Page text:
First 90 day plan – AI sponsored post

The first 90 days of a new job are critical for success. In order to make the most of this time, it is important to have a plan. The following is a suggested plan for the first 90 days:

  1. Establish your goals and priorities. What do you hope to accomplish in your new role? What are your top priorities?
  2. Get oriented. Learn about the company, its culture, and its products or services. Talk to people in different departments and get their perspectives on what it’s like to work at the company.
  3. Develop relationships with key people in the organization . Who are the key players in your department and across the company? Build relationships with them by asking questions, seeking advice, and collaborating on projects whenever possible.”

– this small blog post was written by an AI from you.com via https://t.co/hJihfuex9D

habits quality

Keystone habits in action

What is a keystone habit

According to The Power of Habit author Charles Duhigg, when there is a habit change, it can set off a chain reaction that has the ability to change your self-image.

It sounds simple, powerful, and appealing, so I wanted to try it out for my team.

The quality problem

At the time, we had lots of conversations around the quality of our product.

We released every other week, and every time we released a new version, we found ourselves staying late to fix bugs and spending the first week just worrying about the following incident.

We quickly got overwhelmed with all the places we could begin enhancing and would get stuck in endless debates about value, effort, and priority against other work.

When we least expected it, the next release was already here, and we had not made any progress on making our situation any better.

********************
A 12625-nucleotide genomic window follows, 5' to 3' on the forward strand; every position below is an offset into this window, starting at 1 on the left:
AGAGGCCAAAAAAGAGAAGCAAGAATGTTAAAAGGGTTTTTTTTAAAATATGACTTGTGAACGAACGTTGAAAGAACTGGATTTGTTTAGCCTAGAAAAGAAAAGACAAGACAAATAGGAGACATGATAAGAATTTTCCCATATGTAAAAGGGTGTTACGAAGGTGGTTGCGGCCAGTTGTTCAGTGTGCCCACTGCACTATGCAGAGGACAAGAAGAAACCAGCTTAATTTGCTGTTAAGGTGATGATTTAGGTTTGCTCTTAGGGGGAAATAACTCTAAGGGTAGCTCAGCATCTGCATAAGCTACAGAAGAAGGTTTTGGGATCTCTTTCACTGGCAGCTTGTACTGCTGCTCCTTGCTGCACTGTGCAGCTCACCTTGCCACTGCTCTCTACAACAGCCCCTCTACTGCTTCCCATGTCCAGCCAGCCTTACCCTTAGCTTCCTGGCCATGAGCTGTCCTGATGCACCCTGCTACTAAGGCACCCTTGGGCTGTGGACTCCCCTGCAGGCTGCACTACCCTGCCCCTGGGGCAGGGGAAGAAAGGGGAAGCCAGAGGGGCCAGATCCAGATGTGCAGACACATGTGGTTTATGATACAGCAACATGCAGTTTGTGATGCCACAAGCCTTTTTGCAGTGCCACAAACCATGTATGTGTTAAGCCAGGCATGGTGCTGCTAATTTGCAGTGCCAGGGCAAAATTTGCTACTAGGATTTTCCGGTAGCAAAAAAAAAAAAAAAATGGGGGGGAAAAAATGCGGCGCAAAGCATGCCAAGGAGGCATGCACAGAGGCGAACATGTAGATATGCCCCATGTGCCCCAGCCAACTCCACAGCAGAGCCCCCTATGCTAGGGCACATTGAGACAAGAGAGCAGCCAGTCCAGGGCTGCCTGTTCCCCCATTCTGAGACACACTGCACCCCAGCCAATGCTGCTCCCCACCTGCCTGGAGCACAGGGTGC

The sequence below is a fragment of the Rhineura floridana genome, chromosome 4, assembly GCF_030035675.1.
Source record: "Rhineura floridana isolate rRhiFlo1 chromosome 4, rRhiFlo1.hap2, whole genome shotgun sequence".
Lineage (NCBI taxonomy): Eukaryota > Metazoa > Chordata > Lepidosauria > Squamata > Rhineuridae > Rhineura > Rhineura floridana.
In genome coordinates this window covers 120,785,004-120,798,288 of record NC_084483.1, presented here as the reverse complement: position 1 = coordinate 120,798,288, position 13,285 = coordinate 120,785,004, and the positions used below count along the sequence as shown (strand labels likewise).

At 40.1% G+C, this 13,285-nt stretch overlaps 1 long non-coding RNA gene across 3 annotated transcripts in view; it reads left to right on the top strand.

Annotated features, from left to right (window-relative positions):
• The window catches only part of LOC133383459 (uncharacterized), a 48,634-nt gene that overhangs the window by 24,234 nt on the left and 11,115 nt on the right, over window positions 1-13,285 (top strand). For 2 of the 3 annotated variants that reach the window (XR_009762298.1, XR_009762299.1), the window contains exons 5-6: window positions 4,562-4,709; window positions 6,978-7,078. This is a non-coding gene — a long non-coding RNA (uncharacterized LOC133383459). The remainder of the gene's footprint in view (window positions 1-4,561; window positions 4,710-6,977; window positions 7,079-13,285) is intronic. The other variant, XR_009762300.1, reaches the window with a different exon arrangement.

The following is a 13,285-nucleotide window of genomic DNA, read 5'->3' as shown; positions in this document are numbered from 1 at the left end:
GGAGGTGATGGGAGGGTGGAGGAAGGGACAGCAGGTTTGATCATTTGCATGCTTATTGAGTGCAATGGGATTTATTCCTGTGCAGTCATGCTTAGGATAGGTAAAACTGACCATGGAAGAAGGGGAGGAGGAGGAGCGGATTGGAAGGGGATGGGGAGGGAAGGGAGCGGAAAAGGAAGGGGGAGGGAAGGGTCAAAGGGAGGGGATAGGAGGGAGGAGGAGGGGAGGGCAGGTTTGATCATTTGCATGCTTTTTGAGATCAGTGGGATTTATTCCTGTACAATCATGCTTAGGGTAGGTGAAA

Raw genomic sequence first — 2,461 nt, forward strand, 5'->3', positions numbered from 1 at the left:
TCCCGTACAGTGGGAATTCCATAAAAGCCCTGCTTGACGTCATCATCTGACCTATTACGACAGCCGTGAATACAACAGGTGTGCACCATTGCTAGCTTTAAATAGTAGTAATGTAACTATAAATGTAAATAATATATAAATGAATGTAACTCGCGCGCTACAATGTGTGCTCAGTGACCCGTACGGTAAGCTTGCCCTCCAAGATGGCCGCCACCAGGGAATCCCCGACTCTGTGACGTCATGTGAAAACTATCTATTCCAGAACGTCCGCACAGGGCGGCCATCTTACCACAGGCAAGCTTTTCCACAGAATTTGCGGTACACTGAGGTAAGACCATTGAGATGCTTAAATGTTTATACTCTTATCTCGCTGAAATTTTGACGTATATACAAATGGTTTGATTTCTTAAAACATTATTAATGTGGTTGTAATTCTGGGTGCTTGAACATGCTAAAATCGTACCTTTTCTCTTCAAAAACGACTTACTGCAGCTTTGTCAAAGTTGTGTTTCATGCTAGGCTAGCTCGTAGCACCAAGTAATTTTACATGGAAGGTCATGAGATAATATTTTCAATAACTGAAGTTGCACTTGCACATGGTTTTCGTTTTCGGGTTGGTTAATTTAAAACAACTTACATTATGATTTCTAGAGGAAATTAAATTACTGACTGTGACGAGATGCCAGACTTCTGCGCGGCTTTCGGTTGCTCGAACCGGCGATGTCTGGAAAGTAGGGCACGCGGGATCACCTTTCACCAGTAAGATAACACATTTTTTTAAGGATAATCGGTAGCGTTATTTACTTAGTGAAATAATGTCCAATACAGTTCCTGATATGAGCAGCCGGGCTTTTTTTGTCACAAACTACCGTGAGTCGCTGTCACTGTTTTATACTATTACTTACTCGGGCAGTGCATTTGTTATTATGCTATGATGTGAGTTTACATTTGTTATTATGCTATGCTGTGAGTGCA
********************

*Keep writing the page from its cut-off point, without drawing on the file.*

Trying out a keystone habit

When it came to us, we needed to start somewhere that we all agreed on, was easy to get started, and that would unlock many other enhancements along the way.

We chose to get good at automated testing.

In theory, our quality would improve, our confidence in deployment would increase, and we all agreed that automated testing had a low barrier of entry for all teams involved.


It was surprisingly better than we expected. Here are a few items we unlocked.

Confidence in deployment — with increased automated tests, we stopped fearing deployments so much since we knew the code was under test.

Surfacing regressions quickly — since the tests run on every pull request, we quickly knew when regressions were introduced.

Lower reliance on QA teams — before our automated test suite, QA felt overwhelmed trying to test everything before every release.

After automated tests, QA could guide engineers on good testing practices and validate core use cases.

Maintainable code — to our surprise, automating unit tests drove us to write code in smaller, easy-to-test functions, with the resulting code being easier to understand, maintain, and enhance.

Enhanced product understanding — another side effect was the desire to understand better the different ways our code implementation could work, driving more conversations with our product counterparts to dig deeper around possible edge cases, business validations, and other business domain-specific items not initially apparent from the initial work descriptions.

What keystone habits will you introduce to your teams?

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